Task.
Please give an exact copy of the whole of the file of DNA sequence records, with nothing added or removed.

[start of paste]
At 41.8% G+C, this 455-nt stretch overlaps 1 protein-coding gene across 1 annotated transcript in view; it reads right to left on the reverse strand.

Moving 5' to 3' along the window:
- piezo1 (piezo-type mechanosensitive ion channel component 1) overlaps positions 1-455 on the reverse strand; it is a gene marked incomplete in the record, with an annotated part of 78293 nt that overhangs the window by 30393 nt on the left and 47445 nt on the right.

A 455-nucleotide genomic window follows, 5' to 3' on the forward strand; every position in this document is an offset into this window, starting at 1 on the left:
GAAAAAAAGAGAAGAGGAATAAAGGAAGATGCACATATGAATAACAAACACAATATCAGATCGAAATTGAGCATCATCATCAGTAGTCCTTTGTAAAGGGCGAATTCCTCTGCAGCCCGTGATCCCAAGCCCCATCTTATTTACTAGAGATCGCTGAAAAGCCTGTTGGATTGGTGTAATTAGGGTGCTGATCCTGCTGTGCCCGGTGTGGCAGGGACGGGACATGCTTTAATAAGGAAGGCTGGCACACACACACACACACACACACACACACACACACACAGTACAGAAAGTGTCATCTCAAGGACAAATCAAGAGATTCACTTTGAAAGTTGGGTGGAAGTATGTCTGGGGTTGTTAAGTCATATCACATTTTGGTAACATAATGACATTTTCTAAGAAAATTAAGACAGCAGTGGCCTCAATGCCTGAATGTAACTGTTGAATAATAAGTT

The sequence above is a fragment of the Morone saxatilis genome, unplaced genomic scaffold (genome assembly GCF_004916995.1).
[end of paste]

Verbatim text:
At 41.8% G+C, this 455-nt stretch overlaps 1 protein-coding gene across 1 annotated transcript in view; it reads right to left on the reverse strand.

Moving 5' to 3' along the window:
- piezo1 (piezo-type mechanosensitive ion channel component 1) overlaps positions 1-455 on the reverse strand; it is a gene marked incomplete in the record, with an annotated part of 78293 nt that overhangs the window by 30393 nt on the left and 47445 nt on the right.

A 455-nucleotide genomic window follows, 5' to 3' on the forward strand; every position in this document is an offset into this window, starting at 1 on the left:
GAAAAAAAGAGAAGAGGAATAAAGGAAGATGCACATATGAATAACAAACACAATATCAGATCGAAATTGAGCATCATCATCAGTAGTCCTTTGTAAAGGGCGAATTCCTCTGCAGCCCGTGATCCCAAGCCCCATCTTATTTACTAGAGATCGCTGAAAAGCCTGTTGGATTGGTGTAATTAGGGTGCTGATCCTGCTGTGCCCGGTGTGGCAGGGACGGGACATGCTTTAATAAGGAAGGCTGGCACACACACACACACACACACACACACACACACACACAGTACAGAAAGTGTCATCTCAAGGACAAATCAAGAGATTCACTTTGAAAGTTGGGTGGAAGTATGTCTGGGGTTGTTAAGTCATATCACATTTTGGTAACATAATGACATTTTCTAAGAAAATTAAGACAGCAGTGGCCTCAATGCCTGAATGTAACTGTTGAATAATAAGTT

The sequence above is a fragment of the Morone saxatilis genome, unplaced genomic scaffold (genome assembly GCF_004916995.1).